Michael O’Shea: One big tool with the assemblies—just to touch on that a little bit from where we left off—was suppression and assembly arrangements where, especially with us for our interiors, there’s so many different options and configurations. And it can be multiple colors of the same thermoplastic part or 3D printed part. And you have to have a different part number for each color that you have, so you can stock it on the shelf. There are also alternate parts. So you might have an interior panel that has a storage pocket or one that doesn’t and they’re optional. So, in CAD, you wouldn’t want all these different options piled up on top of each other. So being able to store them away in different arrangements, you would suppress one option in one arrangement, suppress another in another arrangement, and it helps in showcasing these different configurations to especially people in marketing so they can see what the customer is going to get. So if the customer wants to toggle on all these different options, you can showcase just one aircraft with all those options instead of just having everything thrown on top of each other. So I think it’s a really powerful way to handle that complexity.
Jennifer Piper: Is Piper Aircraft on the continuous release program with NX software? How has your experience been with the frequent software updates?
Michael O’Shea: It’s definitely cool that they get access to it more frequently. Prior to Teamcenter 13 or continuous-release NX, I think we were on NX 11. And prior to that, we were on 7.5. So, because there were such intrusive updates for us, we have to basically stop what we were doing, roll it all out over a weekend, and then make sure that everything was working — Sunday, with some test users. And then if it doesn’t work, we have to roll it all back. So, doing this continuous release has been a lot easier because they’re smaller updates, but big enough to make improvements but small enough not to shut us down if something goes wrong. So, it’s been really cool.
Jennifer Piper: Well, that’s great to hear. What are some of the challenges in aerospace and defense that Piper comes across on the day-to-day?
Michael O’Shea: That complexity is really hard to deal with. Customers want so much now and it’s hard to do that. Back in the day, you’d buy a car, and you could get a “tan one” or a “black one,” and it just came how it was. Now, there are packages for everything; you have a package for this and that, and the seats can be different colors, and you can go outside of the packages. Really managing that is extremely difficult. It’s not just as simple as offering it to the customer; it has to be managed and you have to make sure it all works together. So, that’s very complicated.
Jennifer Piper: Earlier, you mentioned 3D printing. How is that helping you keep up with the complexity?
Michael O’Shea: We use it a lot for interior components right now. You have to get these parts certified for different levels of aircraft use. Right now, we’re approved for interior use basically. We don’t do any metallics, it’s all plastics. But yeah, it’s a big deal.
Jennifer Piper: What role does simulation and visualization play in the design process?
Michael O’Shea: We use TC Vis here every single day. You walk through engineering, and every engineer has it up on their computer. I personally have three screens, and one of them just has TC Vis constantly. So, again, with that complexity, just being able to see all of your parts, your design concept, you make a layout file, and you can load it into an aircraft on TC Vis and you can see how it interacts with what’s there. Or maybe you didn’t realize somebody in another department was working on that same area and they changed stuff and you didn’t realize that. So you make these layouts, you get into a design review, and you have all these disciplines sitting in a conference room, and you go through your designs for that week. And being able to see that in a lightweight representation and in visualization software just helps everyone provide feedback in a quick and easy way.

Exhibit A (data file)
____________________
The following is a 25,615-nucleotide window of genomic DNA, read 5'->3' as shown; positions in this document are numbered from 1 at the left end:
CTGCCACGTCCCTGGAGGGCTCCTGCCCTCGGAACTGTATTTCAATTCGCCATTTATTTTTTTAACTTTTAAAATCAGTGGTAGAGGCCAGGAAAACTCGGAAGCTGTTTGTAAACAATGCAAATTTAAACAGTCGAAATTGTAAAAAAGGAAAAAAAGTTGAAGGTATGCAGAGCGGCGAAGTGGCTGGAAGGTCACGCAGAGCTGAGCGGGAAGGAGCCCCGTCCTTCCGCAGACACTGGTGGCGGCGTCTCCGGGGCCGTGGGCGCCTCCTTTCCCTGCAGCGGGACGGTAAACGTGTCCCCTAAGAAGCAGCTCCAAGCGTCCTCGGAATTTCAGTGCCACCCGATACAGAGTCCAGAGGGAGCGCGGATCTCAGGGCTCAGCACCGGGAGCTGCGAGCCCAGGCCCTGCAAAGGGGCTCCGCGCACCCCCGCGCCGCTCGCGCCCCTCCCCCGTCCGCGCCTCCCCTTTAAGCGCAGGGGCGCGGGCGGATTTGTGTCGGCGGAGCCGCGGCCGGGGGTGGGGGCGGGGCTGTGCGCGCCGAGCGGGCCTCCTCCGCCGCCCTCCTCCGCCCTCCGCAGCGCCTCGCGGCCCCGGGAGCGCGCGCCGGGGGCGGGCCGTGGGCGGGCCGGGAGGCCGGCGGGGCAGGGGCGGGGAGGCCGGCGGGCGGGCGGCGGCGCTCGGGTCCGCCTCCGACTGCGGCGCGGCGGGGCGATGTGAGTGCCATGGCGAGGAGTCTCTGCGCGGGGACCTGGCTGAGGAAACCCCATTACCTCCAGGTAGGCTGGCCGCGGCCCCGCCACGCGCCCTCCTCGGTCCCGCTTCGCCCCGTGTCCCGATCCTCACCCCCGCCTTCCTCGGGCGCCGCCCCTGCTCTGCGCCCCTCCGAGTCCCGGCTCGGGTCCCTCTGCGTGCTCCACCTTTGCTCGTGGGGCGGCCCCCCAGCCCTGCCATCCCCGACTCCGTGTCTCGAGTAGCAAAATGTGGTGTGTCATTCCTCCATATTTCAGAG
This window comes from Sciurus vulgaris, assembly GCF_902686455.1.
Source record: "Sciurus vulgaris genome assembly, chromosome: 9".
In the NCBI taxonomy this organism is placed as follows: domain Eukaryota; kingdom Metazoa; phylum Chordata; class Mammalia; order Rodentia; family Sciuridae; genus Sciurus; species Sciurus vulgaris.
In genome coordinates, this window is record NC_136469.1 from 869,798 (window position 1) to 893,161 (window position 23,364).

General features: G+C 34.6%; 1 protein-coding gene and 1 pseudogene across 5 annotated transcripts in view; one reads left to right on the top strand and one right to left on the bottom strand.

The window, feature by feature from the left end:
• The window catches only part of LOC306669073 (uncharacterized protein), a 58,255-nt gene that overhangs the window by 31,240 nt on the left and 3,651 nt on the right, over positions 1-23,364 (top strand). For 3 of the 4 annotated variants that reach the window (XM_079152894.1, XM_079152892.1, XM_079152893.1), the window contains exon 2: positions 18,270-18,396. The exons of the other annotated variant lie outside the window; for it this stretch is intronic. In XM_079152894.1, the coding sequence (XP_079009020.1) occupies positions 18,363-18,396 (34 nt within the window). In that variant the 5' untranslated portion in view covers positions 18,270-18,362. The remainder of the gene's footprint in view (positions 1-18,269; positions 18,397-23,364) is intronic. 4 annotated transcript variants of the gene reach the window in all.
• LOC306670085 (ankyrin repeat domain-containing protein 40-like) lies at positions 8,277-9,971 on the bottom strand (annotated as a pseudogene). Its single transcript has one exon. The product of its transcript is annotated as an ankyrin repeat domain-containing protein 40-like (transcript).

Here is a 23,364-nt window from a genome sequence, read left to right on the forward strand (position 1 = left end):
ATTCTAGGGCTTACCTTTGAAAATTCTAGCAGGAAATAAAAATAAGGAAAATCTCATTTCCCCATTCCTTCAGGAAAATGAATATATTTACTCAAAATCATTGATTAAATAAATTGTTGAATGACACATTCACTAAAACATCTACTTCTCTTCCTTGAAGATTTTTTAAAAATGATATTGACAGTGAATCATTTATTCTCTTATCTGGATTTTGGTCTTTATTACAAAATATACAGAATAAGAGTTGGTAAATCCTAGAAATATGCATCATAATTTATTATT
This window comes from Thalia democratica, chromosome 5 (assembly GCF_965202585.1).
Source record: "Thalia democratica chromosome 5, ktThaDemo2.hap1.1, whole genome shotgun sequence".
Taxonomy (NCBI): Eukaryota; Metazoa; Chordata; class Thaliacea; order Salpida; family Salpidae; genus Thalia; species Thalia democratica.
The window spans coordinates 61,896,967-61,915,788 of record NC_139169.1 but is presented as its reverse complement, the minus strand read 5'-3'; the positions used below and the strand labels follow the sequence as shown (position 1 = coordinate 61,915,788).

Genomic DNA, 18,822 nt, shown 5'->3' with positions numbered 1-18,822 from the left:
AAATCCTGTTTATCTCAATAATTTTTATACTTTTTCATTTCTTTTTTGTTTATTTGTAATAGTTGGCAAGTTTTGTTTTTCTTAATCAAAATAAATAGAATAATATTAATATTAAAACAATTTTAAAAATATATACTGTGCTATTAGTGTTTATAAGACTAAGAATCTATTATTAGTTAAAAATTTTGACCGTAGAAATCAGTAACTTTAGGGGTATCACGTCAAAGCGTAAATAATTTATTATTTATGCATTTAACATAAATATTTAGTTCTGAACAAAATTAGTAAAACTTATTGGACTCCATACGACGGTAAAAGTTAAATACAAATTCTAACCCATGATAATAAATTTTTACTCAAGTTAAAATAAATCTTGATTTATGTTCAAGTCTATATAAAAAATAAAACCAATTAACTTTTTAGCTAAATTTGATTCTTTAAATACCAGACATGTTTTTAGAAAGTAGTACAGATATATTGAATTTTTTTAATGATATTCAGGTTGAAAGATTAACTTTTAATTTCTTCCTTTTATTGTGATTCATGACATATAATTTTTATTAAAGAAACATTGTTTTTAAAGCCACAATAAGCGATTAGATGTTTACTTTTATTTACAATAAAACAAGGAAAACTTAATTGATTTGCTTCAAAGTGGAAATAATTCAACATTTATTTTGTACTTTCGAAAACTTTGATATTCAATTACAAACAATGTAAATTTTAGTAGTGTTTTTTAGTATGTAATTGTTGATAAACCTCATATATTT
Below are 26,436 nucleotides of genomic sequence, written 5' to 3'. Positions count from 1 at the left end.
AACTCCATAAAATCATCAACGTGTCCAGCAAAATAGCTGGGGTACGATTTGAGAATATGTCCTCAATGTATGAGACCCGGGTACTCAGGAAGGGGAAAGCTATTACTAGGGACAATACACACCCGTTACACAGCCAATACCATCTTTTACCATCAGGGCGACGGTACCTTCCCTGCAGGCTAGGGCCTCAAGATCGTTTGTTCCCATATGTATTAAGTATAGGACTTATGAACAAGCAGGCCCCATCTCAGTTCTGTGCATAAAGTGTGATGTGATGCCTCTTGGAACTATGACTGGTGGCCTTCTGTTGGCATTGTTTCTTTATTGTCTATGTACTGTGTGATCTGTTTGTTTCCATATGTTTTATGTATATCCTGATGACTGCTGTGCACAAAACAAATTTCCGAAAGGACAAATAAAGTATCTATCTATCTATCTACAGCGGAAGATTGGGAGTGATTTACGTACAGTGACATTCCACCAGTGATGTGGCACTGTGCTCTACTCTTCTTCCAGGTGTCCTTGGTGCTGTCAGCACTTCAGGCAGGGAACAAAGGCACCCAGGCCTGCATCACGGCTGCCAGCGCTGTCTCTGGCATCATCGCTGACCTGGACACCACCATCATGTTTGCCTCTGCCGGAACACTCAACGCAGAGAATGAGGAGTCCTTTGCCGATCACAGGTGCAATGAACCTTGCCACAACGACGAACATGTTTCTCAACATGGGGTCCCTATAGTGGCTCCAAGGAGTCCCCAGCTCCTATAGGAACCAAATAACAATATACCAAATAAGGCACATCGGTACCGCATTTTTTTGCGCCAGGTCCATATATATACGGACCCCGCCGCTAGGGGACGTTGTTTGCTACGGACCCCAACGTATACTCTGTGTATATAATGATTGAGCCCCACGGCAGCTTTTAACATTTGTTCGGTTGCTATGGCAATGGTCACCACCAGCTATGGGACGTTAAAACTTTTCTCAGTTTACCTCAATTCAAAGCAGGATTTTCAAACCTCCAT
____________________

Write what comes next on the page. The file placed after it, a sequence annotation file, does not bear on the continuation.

Jennifer Piper: And what about the digital twin?
Michael O’Shea: Being able to have access to an entire aircraft, we crank through planes, physical aircraft, so quickly that we don’t have many just laying around for us to go look at. So, there’s oftentimes where you have to investigate clearances and just really understand how parts interact together. We also make a lot of older design planes too that we aren’t familiar with the previous designs. So, being able to see that in CAD when we don’t have access to a physical aircraft is really helpful.
Jennifer Piper: I can imagine that would be a massive game changer in those sorts of projects. One of the things Piper is known for is their HALO Safety System. Can you tell me a little more about that?
Michael O’Shea: Technically, I don’t know what all goes into a big software avionics effort like that. But I can tell you a little bit about how it functions. It can be activated either manually or automatically. Basically, if the pilot experiences some type of health issue, either the pilot himself or herself or a passenger can manually push a button and activate it, or if the system determines some weird flight anomaly, it’ll activate automatically and give you the option to cancel it if it was by mistake. Once it’s activated, it’ll calculate a variety of parameters like fuel, runway size at nearby airports, and weather that’s around you, it’ll create a flight path and it’ll automatically fly around terrain and weather. It’ll also automatically communicate an emergency to air traffic control and update passengers on status and ETA. It’ll eventually land, automatically brake, and shut off its fuel so the engine will power down. And by that point, emergency services should be there on the ramp waiting for you.
Jennifer Piper: And what a huge advancement that system has been for general aviation. Obviously, the COVID-19 pandemic has had major impacts on the way many people do their jobs. How was Piper Aircraft affected by the COVID-19 pandemic? Have you seen any long-term changes?